What about the matter of “forcing zero”? In other words, if no analyte signal is obtained from a blank, or if no blank is available, should the regression process ever constrain the y-intercept to zero? In a word, no. Even if chemical or physical principles indicate y should be zero when x is zero, the data may not exactly follow the relationship because of problems such as bias or poor precision. (Keep in mind that something is going on at the zero-concentration level, even if instrument noise is the only source.)
Also, forcing zero involves extrapolation. As has been mentioned several times throughout this series of articles, extrapolating a curve beyond the study’s concentration range is not a sound practice. The user simply does not know how the responses will behave in these “black-hole” regions. Extrapolation is especially dangerous if the data exhibit curvature (i.e., if a quadratic or higher-order model is needed) or if weighted least squares is appropriate for the fitting technique (i.e., how does one handle the calculation of the weight in the “dataless” region?).
Figure 3 - Nitrite data fitted with a straight line, using ordinary-least-squares fitting. The y-intercept was not constrained to zero.
If a blank is not available, then forcing zero is a very risky undertaking. If the blank actually is contaminated with a measurable amount of analyte, then the constrained regression line’s slope will be altered, possibly to a significant degree. An illustration follows.
Recall the now familiar nitrite data, which have been investigated several times in this American Laboratory column. A straight line with ordinary-least-squares fitting is adequate for the regression line (see Figure 3). As can be seen, blanks were analyzed and positive responses were obtained. The y-intercept is well above zero (~4400). A full discussion of the diagnostics for this data set can be found in Part 12 (American Laboratory, Jul 2004).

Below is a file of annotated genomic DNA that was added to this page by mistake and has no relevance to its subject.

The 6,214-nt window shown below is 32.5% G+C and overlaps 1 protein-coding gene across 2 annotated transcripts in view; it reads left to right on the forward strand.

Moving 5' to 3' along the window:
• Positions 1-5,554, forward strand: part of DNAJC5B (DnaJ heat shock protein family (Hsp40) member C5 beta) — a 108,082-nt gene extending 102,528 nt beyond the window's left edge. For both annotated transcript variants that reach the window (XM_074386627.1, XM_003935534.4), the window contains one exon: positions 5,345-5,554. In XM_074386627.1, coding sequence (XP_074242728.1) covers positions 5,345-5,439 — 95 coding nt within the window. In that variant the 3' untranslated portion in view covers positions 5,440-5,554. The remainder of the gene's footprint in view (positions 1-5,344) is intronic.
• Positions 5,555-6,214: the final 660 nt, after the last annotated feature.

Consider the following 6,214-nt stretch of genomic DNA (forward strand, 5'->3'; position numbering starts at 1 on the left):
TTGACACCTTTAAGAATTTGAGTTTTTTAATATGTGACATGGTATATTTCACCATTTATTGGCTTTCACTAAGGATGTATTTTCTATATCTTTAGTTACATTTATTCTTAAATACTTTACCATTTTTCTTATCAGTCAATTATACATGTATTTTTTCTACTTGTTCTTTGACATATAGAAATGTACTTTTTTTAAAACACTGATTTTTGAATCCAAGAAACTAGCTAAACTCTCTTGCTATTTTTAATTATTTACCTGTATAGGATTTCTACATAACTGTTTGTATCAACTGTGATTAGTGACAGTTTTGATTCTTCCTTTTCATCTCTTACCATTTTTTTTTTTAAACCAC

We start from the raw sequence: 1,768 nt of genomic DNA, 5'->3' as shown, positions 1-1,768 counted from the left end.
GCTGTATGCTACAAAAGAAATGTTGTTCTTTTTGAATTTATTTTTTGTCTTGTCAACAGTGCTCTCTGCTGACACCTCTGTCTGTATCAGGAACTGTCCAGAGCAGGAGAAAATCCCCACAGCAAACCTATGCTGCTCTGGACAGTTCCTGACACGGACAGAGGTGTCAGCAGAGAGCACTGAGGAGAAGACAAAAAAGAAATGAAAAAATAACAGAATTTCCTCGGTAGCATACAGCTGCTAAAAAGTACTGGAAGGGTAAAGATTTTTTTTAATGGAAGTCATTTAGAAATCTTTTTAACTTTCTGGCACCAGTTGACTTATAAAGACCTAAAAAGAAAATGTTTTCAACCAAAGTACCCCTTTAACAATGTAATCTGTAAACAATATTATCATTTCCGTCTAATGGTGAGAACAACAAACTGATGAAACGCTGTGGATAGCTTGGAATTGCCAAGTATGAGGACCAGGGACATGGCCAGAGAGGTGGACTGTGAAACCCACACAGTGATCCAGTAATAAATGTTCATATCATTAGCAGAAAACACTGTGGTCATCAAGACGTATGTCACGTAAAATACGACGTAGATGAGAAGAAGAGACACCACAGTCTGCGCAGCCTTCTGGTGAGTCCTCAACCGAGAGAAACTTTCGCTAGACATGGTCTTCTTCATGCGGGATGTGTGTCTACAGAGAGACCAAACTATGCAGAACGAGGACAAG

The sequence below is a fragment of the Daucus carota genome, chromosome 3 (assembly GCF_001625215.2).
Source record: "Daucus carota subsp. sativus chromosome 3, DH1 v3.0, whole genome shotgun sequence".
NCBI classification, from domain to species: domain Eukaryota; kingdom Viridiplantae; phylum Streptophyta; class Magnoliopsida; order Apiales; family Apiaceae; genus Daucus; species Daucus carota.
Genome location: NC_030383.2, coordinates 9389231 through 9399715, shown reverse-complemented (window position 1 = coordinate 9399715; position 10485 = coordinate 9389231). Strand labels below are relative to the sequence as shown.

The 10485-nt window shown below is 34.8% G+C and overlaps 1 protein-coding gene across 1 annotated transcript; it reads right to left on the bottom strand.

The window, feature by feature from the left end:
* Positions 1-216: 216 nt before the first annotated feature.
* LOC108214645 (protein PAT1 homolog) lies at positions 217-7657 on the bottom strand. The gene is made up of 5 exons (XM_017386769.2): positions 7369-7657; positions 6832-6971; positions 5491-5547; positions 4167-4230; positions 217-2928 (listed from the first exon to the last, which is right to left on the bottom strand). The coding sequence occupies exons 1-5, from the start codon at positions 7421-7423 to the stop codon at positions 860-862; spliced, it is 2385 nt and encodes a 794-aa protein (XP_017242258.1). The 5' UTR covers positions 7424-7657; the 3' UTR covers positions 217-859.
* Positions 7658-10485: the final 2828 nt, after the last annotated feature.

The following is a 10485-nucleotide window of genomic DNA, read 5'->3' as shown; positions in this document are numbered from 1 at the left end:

Figure 4 - Same as in Figure 3, except that the y-intercept has been constrained to zero.
Suppose blanks had not been available and it had been assumed that they were free of nitrite contamination, thereby leading the analyst to force zero. The result (along with the residual plot) is shown in Figure 4. Even a cursory look at the regression plot should alert the user to a problem, since the regression line fails even to intersect the vertical range of each group of points at six of the nine concentrations. The residual pattern makes the situation even clearer. There is definite bias in this model. This conclusion is supported by the p-value (<0.0001) for the lack-of-fit test.
In reality, there is nothing to gain by forcing zero. If the blank response is either very tiny or not measurable, then the y-intercept will be “near” zero when the nonconstrained regression curve is fitted. The confidence interval (at the user-chosen level of confidence) can be examined to determine if zero is included, thereby giving the analyst the information he or she needs to evaluate the blank’s influence on the regression line.
Lastly, a further comment is warranted on the matter of blanks that do not give a measurable signal. It is not wise to enter zeros as the response; the best protocol is to enter nothing. Zero does not have uncertainty, yet entering this digit for every blank will influence the position of the regression (although sometimes only slightly).
Mr. Coleman is an Applied Statistician, Alcoa Technical Center, MSTC, 100 Technical Dr., Alcoa Center, PA 15069, U.S.A.; e-mail: email@example.com. Ms. Vanatta is an Analytical Chemist, Air Liquide-Balazs™ Analytical Services, 13546 N. Central Expressway, Dallas, TX 75243-1108, U.S.A.; tel.: 972-995-7541; fax: 972-995-3204; e-mail: firstname.lastname@example.org.